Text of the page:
I’m not sure if it’s "a lot," the number of times in the last few years I’ve changed writing tools. Of course, you do MS Word in high school and early college because you don’t know any better and it works really well for a certain kind of thing, but then you read the thing about Hemingway writing only 500 words a day on a typewriter, so you find a $20 typewriter at a flea market and try to work on that, but the world is digital, so you try to find an app that is like a typewriter, so you settle on a "minimalist writing app," which in my case was iA Writer (and later Pretext on the iPad) and learn Markdown, which is good not great, but then you have to start doing something like web development again, whether for work or a personal site (or a resume site with which to try and get work), and all of a sudden you’re back in a code editor, but this time it’s not a c. 2004 pirated copy of Dreamweaver but a "lightweight IDE," in my case Brackets, but all the devs you work with either use Eclipse or Atom, so you try one and the other and settle on Atom, which you proceed to use alongside your minimalist writing apps, because you’re still storing your backups on iCloud or in Google Drive, but then you try to write a project-in-pieces, not even a novel, and so you take up Scrivener on the strong recommendation of a friend and maybe how many laptops you’d seen it running on that year at AWP, and this works very well for your "100 sections of 100 words" story and the first draft and a half of your MFA thesis, but then the sync breaks one day at a CafĂ© Nero in Arlington and you lose a couple of paragraphs that you were sure were really good, so you say "fuck it" and go all-in on the IDE thing because now you can use Git, because you’re about to take a job working on asciidoc and HTML files and asciidoc sure is a lot better — or at least more consistent — than markdown, so you’re now writing asciidoc in an IDE and keeping all your work on a private GitHub repository and writing wrappers around things like pandoc and asciidoctor to make the Word docs and PDFs you output look closer to something you might actually send to a literary journal, but these tools don’t work out well enough laying out your literary journal side project and you’ve been writing a lot of Python anyway at work so you write a wrapper for WeasyPrint and a bunch of CSS and boy, now you’re really cooking, but it’s a pandemic and your old laptop is now shared with your partner and its battery’s dying anyway so you buy a pre-rush Raspberry Pi 4, thinking it could be a desktop, but your current favorite lightweight IDE doesn’t have an ARM-processor build, so now you’re looking for something else, and you see that VS Code is fucking everywhere, so you get onto that, write an extension to make your life easier at work, but though it works very well there’s still something kind of unsatisfying about it, and you get free books anyway from your job at a publisher of books, and since you read an article recently touting that vim was still relevant, still faster, you request the new edition of the book on vim and you start reading it, and all of a sudden you’re now running tmux and writing in neovim and learning just enough Lua to do a few things you want to do, and you’re not yet really faster than you were but you do like that you don’t have to take your fingers off the keyboard to go and use the mouse, you like that it’s kind of arcane, and so you’re using that now, spending some of your free time reading about plugins and thinking up projects that might be good excuses to actually learn a bit more of Lua for.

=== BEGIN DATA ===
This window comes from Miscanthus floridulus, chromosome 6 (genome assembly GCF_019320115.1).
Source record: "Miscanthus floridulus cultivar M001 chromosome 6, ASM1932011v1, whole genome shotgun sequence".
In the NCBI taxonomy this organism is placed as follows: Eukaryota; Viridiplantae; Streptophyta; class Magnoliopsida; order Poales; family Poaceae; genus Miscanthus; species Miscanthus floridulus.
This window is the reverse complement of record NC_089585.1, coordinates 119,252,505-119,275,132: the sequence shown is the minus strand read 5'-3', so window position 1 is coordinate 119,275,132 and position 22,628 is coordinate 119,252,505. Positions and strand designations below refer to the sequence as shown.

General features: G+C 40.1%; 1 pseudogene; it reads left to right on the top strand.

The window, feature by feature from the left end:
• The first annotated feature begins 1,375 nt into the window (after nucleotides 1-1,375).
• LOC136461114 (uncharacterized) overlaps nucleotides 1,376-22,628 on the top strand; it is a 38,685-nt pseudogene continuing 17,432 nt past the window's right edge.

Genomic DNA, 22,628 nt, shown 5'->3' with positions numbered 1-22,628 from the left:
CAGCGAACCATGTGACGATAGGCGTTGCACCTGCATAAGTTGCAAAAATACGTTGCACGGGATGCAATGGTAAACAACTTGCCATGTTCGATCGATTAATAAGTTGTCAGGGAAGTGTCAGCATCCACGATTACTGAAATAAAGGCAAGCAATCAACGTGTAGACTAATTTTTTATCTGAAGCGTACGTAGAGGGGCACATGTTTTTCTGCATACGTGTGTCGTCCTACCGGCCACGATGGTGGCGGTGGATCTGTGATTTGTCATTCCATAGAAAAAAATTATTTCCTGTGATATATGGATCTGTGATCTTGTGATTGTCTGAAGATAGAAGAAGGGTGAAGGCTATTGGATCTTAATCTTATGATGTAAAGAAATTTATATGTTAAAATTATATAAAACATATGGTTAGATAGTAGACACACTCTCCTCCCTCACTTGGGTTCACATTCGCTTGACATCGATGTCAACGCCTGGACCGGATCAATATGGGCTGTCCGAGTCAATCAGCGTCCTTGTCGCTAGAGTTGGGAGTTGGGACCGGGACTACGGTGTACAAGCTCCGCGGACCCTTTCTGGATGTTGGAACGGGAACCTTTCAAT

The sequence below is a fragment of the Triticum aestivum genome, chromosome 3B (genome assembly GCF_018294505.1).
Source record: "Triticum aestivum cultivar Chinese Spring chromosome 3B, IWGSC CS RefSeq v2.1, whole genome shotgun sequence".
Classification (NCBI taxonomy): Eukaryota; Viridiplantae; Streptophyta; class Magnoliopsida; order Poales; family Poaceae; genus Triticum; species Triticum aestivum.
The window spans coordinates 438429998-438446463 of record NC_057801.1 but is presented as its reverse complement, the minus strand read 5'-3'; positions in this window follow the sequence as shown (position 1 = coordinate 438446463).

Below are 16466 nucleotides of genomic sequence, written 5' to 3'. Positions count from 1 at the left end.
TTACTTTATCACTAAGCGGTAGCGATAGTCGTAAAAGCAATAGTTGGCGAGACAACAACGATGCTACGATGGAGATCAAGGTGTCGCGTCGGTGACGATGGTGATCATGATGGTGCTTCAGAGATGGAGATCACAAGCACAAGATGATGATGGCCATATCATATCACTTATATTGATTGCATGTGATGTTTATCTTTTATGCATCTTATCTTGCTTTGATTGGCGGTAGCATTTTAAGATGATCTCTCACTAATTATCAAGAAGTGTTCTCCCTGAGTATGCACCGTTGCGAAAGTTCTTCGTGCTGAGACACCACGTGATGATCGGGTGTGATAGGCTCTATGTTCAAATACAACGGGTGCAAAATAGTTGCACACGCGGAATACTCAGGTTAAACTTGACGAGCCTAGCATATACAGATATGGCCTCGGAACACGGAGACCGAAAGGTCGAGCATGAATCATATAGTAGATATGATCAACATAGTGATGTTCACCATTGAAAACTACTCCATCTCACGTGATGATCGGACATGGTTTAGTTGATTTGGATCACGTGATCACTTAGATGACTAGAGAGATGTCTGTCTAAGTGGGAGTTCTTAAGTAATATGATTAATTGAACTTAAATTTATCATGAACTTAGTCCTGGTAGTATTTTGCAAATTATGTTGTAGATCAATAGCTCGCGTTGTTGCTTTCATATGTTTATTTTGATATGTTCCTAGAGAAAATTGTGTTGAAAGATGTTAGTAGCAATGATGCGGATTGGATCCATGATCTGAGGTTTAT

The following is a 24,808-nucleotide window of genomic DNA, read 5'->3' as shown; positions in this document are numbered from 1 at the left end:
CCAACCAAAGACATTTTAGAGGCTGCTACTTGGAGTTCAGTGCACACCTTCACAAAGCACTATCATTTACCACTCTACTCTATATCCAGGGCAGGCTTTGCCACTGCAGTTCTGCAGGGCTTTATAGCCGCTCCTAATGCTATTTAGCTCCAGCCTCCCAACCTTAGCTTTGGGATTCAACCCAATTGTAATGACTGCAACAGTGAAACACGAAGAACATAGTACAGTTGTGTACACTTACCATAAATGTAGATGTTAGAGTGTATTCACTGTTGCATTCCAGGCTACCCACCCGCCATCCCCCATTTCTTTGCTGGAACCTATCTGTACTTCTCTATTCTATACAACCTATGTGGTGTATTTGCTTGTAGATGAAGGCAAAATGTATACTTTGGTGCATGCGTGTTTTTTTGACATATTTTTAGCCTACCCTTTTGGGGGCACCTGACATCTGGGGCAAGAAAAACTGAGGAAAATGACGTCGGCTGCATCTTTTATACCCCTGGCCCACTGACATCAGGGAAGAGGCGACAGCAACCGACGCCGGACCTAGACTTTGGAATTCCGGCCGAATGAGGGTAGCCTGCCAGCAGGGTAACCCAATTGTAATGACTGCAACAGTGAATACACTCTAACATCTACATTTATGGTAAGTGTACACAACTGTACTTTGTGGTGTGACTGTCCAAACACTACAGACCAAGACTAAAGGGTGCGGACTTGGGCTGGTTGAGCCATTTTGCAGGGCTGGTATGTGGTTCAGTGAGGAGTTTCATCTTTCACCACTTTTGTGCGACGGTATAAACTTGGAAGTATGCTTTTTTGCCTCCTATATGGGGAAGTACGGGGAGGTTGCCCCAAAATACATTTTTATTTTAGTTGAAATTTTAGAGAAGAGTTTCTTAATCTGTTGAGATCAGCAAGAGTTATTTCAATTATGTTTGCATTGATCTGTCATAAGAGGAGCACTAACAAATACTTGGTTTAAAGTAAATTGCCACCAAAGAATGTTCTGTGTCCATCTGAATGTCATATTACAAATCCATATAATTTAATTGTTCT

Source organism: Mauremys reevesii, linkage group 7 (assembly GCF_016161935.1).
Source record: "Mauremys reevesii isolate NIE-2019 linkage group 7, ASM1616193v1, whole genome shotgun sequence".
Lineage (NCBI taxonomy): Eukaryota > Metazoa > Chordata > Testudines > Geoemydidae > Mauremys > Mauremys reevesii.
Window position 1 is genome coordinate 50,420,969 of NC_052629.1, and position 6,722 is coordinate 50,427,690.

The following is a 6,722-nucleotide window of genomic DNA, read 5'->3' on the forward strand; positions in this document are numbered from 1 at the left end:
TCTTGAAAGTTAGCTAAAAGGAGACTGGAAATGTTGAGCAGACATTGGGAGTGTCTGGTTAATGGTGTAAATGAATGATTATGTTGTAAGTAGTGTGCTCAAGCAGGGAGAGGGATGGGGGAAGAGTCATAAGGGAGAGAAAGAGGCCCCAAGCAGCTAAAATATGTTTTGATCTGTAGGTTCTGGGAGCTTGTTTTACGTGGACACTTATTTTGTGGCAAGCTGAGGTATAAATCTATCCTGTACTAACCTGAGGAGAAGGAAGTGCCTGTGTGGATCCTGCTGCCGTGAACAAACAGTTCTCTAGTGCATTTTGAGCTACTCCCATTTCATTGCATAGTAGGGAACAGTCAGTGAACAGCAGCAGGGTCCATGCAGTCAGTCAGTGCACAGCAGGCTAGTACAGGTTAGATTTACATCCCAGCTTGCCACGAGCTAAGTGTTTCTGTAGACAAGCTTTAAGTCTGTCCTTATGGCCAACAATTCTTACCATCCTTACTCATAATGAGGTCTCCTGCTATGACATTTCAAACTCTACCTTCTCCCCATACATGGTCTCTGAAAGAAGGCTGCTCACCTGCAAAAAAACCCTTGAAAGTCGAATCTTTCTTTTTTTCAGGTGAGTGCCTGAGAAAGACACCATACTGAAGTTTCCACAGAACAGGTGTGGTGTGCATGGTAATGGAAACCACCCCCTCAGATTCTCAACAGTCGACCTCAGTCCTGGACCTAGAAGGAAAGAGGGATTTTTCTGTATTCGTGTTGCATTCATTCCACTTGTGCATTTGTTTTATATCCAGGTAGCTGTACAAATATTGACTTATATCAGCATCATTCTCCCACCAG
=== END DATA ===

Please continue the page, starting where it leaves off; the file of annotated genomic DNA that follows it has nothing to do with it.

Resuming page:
I mean, you know how it goes, right?

But I was thinking about it a little more this morning, doing some reading trying to understand why people are using terminal emulators other than the built-in Terminal [application], and I realized, I think, that I kind of just like tools. They’re a welcome distraction from the work at hand, learning a new tool. And it’s like bike tools: it’s good to have familiarity with a lot of them so you can do a lot of things. Like how I can more or less disassemble a bicycle with a multitool, but it’s a lot nicer to use the full-sized things because they’re faster and you’re less likely to strip a bolt. And though I’m using neovim now and I really like it I still do jump back over to VS Code when I’m too lazy to figure out some advanced text manipulation thing in the moment, and I use MS Word and Google Docs when looking at my friends' work, and so on and so on. I come from a family in which tools are sometimes ends in themselves, and while I think maybe a better — or that’s not the right word, but a something — attitude is more along the lines of thinking about tools as merely objects with which to get a job done, the tools themselves are fun and shiny and nice to play with, and they do give you new ways of approaching problems and I think that’s a good thing, e.g., when I want to keep the model of a sentence around to come back to later:

1  I can write
2  the sentence
3  out like this.

I can use my fancy markup languages to keep that in the file but have it render as a normal-ass sentence when I jam it through the processing toolchain and that helps me, hopefully, write better sentences, and is that not the goal?

Maybe I’ll write more about my current setup later, you know, share dotfiles and that sort of thing, but probably I won’t. I guess I just think that the tooling thing is interesting, especially now that we’re well beyond the time-honored question asked at author readings, "Do you write with a pencil or a pen?"